Can Gameplay Ever Be Pointless?

No, no it cannot.

I am currently enrolled in a game design course taught by industry veteran Jesse Schell. Our last assignment required us to build a game of any type. The only stipulation that when the game is turned it, it will be great. In true Aaron Albert fashion, I decided to try and make a game that is pointless. Unfortunately, that is impossible. In the following, I will discuss my game This Game is Pointless, it’s so-called pointlessness, and the design evolved as a result of the attempted pointlessness.

This Game is Not Pointless

In This Game is Pointless players are thrust into a strange pixel world of silly characters and not much else. The player move around the map, talk to characters, and attempt to figure out a goal within the game. The game evolved from simply talking to characters, to adding a couple puzzles and an endstate. Talking to the characters gives the player some direction on what to do. Eventually, the player discovers a talking sword. Along with the sword is a glowing pylon. This pylon tells you to go to each other pylon in a specific order. Once that order has been established, the player can retrieve the sword. Sword in hand, the player may kill one of two characters: Hitler or the Zombie. Killing either will end the game.

Crafting Pointlessness

What is the point of a game? In early iterations of the game, there was no specific goal for the player to resolve. Yet, the point of a game is decided by the player, not the game. Players might seek challenge and enjoy overcoming obstacles and achieving a goal. Some players want competition and like to win over others. People play games to experience a wide variety of different emotions. The point of a game can be any of these things. So even if a game doesn’t seem to have a defined goal, it still can’t be pointless. Pointlessness, therefore, comes not from the game, but from the lack of it. In early playtests, after players finished talking to each of the characters, they searched for an additional goal, an additional reason to keep playing the game. Due to that reason not existing, the player would stop. This is when the game became pointless, when the player stopped interacting with the world. Pointlessness did not come from the game itself, but from the player’s desires. From these playtests, I decided that the game itself could not be pointless. If I wanted to make a pointless game, it would be impossible. Thus, the game itself cannot be pointless, but the end desire of the player. The goal of the game became to give players the odd feeling of…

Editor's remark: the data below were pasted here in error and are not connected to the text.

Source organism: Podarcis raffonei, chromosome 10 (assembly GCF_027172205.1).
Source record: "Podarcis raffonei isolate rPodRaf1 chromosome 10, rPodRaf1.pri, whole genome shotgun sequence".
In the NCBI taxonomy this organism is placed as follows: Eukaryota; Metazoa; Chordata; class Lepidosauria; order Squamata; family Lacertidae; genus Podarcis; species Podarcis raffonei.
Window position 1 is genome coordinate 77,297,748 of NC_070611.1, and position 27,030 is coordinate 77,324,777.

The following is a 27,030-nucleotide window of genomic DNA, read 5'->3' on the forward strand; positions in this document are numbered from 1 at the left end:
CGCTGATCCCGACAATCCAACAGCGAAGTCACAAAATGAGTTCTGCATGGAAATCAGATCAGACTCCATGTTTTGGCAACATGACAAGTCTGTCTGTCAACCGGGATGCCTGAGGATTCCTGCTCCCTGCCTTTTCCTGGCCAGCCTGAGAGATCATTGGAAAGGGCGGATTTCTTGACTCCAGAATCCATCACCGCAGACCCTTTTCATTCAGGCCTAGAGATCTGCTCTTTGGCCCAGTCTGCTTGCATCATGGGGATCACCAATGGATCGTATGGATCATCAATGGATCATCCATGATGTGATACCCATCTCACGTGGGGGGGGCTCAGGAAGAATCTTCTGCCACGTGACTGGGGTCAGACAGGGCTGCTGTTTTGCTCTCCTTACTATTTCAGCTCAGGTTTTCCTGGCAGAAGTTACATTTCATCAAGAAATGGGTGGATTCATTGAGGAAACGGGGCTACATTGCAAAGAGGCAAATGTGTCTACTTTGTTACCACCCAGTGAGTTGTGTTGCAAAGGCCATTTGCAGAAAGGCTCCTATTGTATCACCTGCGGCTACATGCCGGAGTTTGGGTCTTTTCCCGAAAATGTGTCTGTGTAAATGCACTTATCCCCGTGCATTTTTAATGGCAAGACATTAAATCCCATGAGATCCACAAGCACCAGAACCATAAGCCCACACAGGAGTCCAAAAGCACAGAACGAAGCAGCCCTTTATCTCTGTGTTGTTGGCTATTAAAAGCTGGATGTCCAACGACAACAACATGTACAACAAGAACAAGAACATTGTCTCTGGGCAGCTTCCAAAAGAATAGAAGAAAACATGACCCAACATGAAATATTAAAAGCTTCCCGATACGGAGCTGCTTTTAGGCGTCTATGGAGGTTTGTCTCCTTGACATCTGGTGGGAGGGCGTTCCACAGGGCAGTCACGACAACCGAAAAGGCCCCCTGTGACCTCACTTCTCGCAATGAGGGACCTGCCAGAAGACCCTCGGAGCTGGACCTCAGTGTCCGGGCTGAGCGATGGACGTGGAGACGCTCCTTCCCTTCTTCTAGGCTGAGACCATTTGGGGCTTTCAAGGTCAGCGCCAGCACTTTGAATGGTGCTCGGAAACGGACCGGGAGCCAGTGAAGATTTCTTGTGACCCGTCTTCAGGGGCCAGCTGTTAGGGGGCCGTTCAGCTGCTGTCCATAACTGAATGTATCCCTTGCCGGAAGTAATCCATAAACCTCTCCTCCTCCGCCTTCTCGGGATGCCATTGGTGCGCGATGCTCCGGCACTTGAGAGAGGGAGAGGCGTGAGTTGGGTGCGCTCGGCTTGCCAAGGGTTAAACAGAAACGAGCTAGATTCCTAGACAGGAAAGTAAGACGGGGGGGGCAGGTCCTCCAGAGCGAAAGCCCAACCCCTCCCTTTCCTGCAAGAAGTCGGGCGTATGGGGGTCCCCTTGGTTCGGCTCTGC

Satisfactory Pointlessness

This is the desired player state after the experience. They are unsure about what they just played, confused perhaps, but sure that the overall experience was probably pointless. Yet, they aren’t frustrated. While the experience served no obvious purpose, it left them feeling at least somewhat satisfactory with their decision to engage with it (therefore it has a purpose, yes I know). To hit this emotion I added the more “gamey” features: the pylon puzzle, retrieving the sword, and killing a character. These elements gave players a goal, and were able to make them feel accomplished for completing something. Further, the games obvious end goal is killing Hitler, which everyone seems to enjoy. Overall, I failed at making a pointless game. Mostly because it was impossible. However, I’m still happy the emotional end result delivered by the experience.